It's shortly after 8 on a Monday night at the Rose Bowl Tavern, the home of country music in Champaign-Urbana.
Wearing his signature cowboy hat, singer-songwriter John Coppess sits with an expectant air at a small table near the stage.
Country music plays loudly over the speakers until Dustin Norder, a young musician who plays with the bluegrass group Corn Desert Ramblers, takes the microphone.
"Hey, everybody, welcome to the Urbana Hootenanny," he says.
People hoot and holler.
"This is our good friend, John Coppess," Norder continues. "He's going to play some original tunes. If anyone wants to play come to me or my partner, Sam Payne, and we'll get you signed up."
Sounding a bit like Leonard Cohen, Coppess starts off with a cowboy song he wrote about Wild Bill Hickok and then performs for 30 minutes, singing original and traditional songs while accompanying himself on guitar.
Over the course of the evening, other singer-songwriters take their own turns on stage. Among them are Paul Kotheimer, Marten Stromberg, Rory Book, Kyle Macgargle and JP Goguen.
After Goguen plays a few tunes, though, he asks if anyone else wants to "get up and play."
Erin Erdman, who's wearing black from her cowboy hat on down, joins him on stage with her mandolin.
Over the next few hours the number of musicians behind the wooden rail of the small stage morphs from one to seven to five back to one. And other configurations.
A few are beginners. Others are more experienced and have been part of the local music scene for years.
The music ranges from country to folk to quirky folk-rock to bluegrass. The only thing it has in common: It's acoustic.
"Nobody comes and plugs in an electric guitar or brings a drum set," Payne said.
"We try to keep it focused that way and it's turned out great."
An award-winning flatpick guitarist who plays with the Corn Desert Ramblers, Payne, with Norder, started the weekly Urbana Hootenanny in March as an outgrowth of the Ramblers' Tuesday night gig at the Rose Bowl in downtown Urbana.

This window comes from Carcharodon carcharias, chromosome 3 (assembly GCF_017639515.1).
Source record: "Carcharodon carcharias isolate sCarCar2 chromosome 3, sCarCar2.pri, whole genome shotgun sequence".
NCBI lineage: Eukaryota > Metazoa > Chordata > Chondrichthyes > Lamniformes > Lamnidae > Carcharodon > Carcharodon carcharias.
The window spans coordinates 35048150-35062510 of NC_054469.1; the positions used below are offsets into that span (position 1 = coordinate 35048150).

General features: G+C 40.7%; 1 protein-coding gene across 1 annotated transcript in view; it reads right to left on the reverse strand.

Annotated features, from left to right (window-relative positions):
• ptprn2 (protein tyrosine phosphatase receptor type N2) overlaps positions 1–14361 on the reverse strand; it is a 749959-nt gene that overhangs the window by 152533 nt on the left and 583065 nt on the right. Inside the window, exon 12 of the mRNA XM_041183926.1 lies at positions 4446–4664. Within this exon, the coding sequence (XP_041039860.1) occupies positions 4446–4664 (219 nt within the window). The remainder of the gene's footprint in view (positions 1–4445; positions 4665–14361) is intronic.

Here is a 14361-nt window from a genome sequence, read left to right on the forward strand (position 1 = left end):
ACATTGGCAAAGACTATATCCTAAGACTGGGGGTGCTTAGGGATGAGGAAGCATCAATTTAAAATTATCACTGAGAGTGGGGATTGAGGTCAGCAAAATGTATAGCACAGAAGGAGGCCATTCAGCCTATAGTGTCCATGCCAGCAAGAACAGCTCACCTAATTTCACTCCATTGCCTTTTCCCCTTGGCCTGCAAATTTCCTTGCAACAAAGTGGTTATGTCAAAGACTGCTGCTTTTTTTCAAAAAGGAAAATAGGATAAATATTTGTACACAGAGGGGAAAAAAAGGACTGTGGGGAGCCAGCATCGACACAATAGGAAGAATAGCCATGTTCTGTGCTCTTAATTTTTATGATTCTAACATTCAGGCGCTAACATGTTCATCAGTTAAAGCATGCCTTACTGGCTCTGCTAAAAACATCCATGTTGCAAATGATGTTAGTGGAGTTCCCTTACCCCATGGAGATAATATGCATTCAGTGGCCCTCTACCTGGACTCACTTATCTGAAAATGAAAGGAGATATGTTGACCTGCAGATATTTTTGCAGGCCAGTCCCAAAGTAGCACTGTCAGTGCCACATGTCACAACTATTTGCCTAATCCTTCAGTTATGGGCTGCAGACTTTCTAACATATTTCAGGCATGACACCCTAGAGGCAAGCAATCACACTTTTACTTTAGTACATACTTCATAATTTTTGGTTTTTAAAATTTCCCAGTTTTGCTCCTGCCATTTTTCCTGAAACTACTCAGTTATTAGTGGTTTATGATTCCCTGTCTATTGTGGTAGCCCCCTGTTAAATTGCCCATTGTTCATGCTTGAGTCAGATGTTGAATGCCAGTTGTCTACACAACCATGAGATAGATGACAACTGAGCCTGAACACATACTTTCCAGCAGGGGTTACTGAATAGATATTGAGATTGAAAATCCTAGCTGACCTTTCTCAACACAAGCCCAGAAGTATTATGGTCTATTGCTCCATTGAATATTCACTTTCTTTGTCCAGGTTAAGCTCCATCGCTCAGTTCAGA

The Hootenanny is not a typical open-mic night because there's a lot of "spontaneous collaboration," Norder said. And the musicians seem to appreciate that.
"I get to play with incredible musicians every week and get to perform some great bluegrass tunes with great players," said 24-year-old Sara Sasaki, who studied classical violin at Oberlin College and while there played in a bluegrass band.
The Urbana Hootenanny also offers a great way for young musicians who don't perform in public to play to a "very open and responsive crowd in a comfortable atmosphere," said Sasaki, who plays with three classical orchestras.
Stromberg, a 30-year-old University of Illinois rare books librarian, played Sept. 24 at the Hootenanny for the second time.
He plans to return.
"A lot of great musicians play here," he said. "You can learn a lot by watching them. You get to play music for musicians who are good. It's a rewarding experience."
The Urbana Hootenanny is one reason Erdman, a 2006 UI graduate in philosophy, returned here from Austin, Texas. The Hootenanny reminds her of Texas and at the same time of why she wanted to come back here to live in Urbana, she said.
"For people who play acoustic music, especially bluegrass, this is the event of the week," she said.
It's also becoming a draw for people who don't perform but want to come and listen, and maybe dance.
One is Jane Marshall, a Ph.D. candidate in the University of Illinois social work program.
"I love this because the music is really good," she said while standing at the bar and sipping a beer. "It's local musicians from different genres. You have people from The Curses, who do sort of vaudeville tunes. People who do bluegrass. You have people who are multi-instrumentalists. The drinks are cheap. There's no cover. Then the people who come are very cool.
"It's a chill Monday."
Among others in the audience that night were visitors to Urbana, Jeff Kahn and Alice Friedemann, both of Oakland, Calif.
Friedemann picked up on the warmth and support among the musicians; she said Bay Area musicians often try to "out old-time" each other. Kahn, her 64-year-old husband, expressed appreciation for the name of the weekly event.
"Hallejuhah, I've arrived at a place where they dare speaketh the word 'hootenanny' again," joked Kahn, who said his son makes fun of the word and that some communities and generations don't use it any more.
That prompted Kahn's friend, Jeff Zolitor of Urbana, to look up "hootenanny" on his smartphone. He found that it defines a social gathering or informal concert featuring folk singing and — sometimes — dancing.
It also refers to an informal session at which folk singers and instrumentalists perform for their own enjoyment.
Payne, 27, came up with the term for the Urbana event.
"I just liked it. I thought it was a good word," he said.
If you go What: Urbana Hootenanny, a weekly open-mic/jam session organized by Sam Payne and Dustin Norder, members of the Corn Desert Ramblers When: 8 p.m. to midnight Mondays Where: Rose Bowl Tavern, 106 N. Race St., U Cover: Free